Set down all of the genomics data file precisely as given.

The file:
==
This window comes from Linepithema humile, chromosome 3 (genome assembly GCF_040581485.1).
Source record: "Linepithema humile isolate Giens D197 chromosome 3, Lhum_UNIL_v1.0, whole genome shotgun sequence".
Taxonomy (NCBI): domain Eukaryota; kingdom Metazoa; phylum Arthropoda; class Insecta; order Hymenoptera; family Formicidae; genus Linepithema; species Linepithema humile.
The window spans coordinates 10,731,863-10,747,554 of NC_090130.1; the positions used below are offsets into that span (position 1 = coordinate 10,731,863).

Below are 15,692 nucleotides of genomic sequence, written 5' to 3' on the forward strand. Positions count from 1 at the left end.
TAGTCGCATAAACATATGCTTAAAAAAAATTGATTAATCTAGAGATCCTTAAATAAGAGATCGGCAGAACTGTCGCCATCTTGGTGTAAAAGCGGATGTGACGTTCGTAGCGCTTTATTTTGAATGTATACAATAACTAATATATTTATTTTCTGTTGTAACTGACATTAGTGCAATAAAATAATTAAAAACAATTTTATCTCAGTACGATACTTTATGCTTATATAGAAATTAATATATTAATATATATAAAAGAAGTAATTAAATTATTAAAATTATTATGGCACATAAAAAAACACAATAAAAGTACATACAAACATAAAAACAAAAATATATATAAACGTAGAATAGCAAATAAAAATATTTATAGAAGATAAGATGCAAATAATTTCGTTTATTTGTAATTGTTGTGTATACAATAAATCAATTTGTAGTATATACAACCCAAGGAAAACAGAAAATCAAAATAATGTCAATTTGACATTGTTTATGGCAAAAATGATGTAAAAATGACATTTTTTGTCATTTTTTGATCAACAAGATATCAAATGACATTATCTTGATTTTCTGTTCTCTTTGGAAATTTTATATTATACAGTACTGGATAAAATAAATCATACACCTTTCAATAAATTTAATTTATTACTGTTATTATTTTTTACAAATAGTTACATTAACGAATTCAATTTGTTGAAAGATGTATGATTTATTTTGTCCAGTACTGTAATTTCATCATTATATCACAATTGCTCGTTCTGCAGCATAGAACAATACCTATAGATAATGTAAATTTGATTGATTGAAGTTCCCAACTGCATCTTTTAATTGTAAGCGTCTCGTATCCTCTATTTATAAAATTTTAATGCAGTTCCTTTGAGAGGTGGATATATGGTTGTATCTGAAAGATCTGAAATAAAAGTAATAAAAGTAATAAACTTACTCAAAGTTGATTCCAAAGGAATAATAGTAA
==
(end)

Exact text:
This window comes from Linepithema humile, chromosome 3 (genome assembly GCF_040581485.1).
Source record: "Linepithema humile isolate Giens D197 chromosome 3, Lhum_UNIL_v1.0, whole genome shotgun sequence".
Taxonomy (NCBI): domain Eukaryota; kingdom Metazoa; phylum Arthropoda; class Insecta; order Hymenoptera; family Formicidae; genus Linepithema; species Linepithema humile.
The window spans coordinates 10,731,863-10,747,554 of NC_090130.1; the positions used below are offsets into that span (position 1 = coordinate 10,731,863).

Below are 15,692 nucleotides of genomic sequence, written 5' to 3' on the forward strand. Positions count from 1 at the left end.
TAGTCGCATAAACATATGCTTAAAAAAAATTGATTAATCTAGAGATCCTTAAATAAGAGATCGGCAGAACTGTCGCCATCTTGGTGTAAAAGCGGATGTGACGTTCGTAGCGCTTTATTTTGAATGTATACAATAACTAATATATTTATTTTCTGTTGTAACTGACATTAGTGCAATAAAATAATTAAAAACAATTTTATCTCAGTACGATACTTTATGCTTATATAGAAATTAATATATTAATATATATAAAAGAAGTAATTAAATTATTAAAATTATTATGGCACATAAAAAAACACAATAAAAGTACATACAAACATAAAAACAAAAATATATATAAACGTAGAATAGCAAATAAAAATATTTATAGAAGATAAGATGCAAATAATTTCGTTTATTTGTAATTGTTGTGTATACAATAAATCAATTTGTAGTATATACAACCCAAGGAAAACAGAAAATCAAAATAATGTCAATTTGACATTGTTTATGGCAAAAATGATGTAAAAATGACATTTTTTGTCATTTTTTGATCAACAAGATATCAAATGACATTATCTTGATTTTCTGTTCTCTTTGGAAATTTTATATTATACAGTACTGGATAAAATAAATCATACACCTTTCAATAAATTTAATTTATTACTGTTATTATTTTTTACAAATAGTTACATTAACGAATTCAATTTGTTGAAAGATGTATGATTTATTTTGTCCAGTACTGTAATTTCATCATTATATCACAATTGCTCGTTCTGCAGCATAGAACAATACCTATAGATAATGTAAATTTGATTGATTGAAGTTCCCAACTGCATCTTTTAATTGTAAGCGTCTCGTATCCTCTATTTATAAAATTTTAATGCAGTTCCTTTGAGAGGTGGATATATGGTTGTATCTGAAAGATCTGAAATAAAAGTAATAAAAGTAATAAACTTACTCAAAGTTGATTCCAAAGGAATAATAGTAA